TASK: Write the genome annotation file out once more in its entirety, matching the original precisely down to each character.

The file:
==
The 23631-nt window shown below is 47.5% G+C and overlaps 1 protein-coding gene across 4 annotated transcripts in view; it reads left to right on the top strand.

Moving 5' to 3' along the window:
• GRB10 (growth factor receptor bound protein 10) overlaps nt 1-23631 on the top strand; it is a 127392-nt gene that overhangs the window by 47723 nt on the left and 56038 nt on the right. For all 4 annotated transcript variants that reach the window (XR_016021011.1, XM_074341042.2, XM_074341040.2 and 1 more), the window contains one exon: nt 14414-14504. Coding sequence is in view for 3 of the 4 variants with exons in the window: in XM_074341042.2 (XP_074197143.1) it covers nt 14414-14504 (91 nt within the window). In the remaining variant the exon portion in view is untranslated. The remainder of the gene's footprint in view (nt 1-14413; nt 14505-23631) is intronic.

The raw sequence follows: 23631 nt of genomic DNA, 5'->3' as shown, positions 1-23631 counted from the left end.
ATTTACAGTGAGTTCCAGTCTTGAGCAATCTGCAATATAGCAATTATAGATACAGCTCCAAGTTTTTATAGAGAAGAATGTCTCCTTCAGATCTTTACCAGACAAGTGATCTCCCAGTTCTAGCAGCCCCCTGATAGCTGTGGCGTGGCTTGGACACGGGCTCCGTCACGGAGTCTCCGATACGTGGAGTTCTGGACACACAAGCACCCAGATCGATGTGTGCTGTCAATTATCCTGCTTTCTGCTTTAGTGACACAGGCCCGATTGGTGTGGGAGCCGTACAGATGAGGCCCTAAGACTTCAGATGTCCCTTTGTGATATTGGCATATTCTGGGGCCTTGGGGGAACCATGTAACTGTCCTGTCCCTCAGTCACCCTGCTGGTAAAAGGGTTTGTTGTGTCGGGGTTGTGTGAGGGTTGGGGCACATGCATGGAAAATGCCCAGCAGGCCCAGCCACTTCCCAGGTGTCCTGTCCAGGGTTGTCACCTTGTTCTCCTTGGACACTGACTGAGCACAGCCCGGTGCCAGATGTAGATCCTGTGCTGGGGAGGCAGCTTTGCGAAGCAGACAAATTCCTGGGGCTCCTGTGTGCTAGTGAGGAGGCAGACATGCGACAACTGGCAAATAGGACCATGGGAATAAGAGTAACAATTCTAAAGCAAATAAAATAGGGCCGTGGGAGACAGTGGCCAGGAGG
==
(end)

The 23631-nt window shown below is 47.5% G+C and overlaps 1 protein-coding gene across 4 annotated transcripts in view; it reads left to right on the top strand.

Moving 5' to 3' along the window:
• GRB10 (growth factor receptor bound protein 10) overlaps nt 1-23631 on the top strand; it is a 127392-nt gene that overhangs the window by 47723 nt on the left and 56038 nt on the right. For all 4 annotated transcript variants that reach the window (XR_016021011.1, XM_074341042.2, XM_074341040.2 and 1 more), the window contains one exon: nt 14414-14504. Coding sequence is in view for 3 of the 4 variants with exons in the window: in XM_074341042.2 (XP_074197143.1) it covers nt 14414-14504 (91 nt within the window). In the remaining variant the exon portion in view is untranslated. The remainder of the gene's footprint in view (nt 1-14413; nt 14505-23631) is intronic.

The raw sequence follows: 23631 nt of genomic DNA, 5'->3' as shown, positions 1-23631 counted from the left end.
ATTTACAGTGAGTTCCAGTCTTGAGCAATCTGCAATATAGCAATTATAGATACAGCTCCAAGTTTTTATAGAGAAGAATGTCTCCTTCAGATCTTTACCAGACAAGTGATCTCCCAGTTCTAGCAGCCCCCTGATAGCTGTGGCGTGGCTTGGACACGGGCTCCGTCACGGAGTCTCCGATACGTGGAGTTCTGGACACACAAGCACCCAGATCGATGTGTGCTGTCAATTATCCTGCTTTCTGCTTTAGTGACACAGGCCCGATTGGTGTGGGAGCCGTACAGATGAGGCCCTAAGACTTCAGATGTCCCTTTGTGATATTGGCATATTCTGGGGCCTTGGGGGAACCATGTAACTGTCCTGTCCCTCAGTCACCCTGCTGGTAAAAGGGTTTGTTGTGTCGGGGTTGTGTGAGGGTTGGGGCACATGCATGGAAAATGCCCAGCAGGCCCAGCCACTTCCCAGGTGTCCTGTCCAGGGTTGTCACCTTGTTCTCCTTGGACACTGACTGAGCACAGCCCGGTGCCAGATGTAGATCCTGTGCTGGGGAGGCAGCTTTGCGAAGCAGACAAATTCCTGGGGCTCCTGTGTGCTAGTGAGGAGGCAGACATGCGACAACTGGCAAATAGGACCATGGGAATAAGAGTAACAATTCTAAAGCAAATAAAATAGGGCCGTGGGAGACAGTGGCCAGGAGG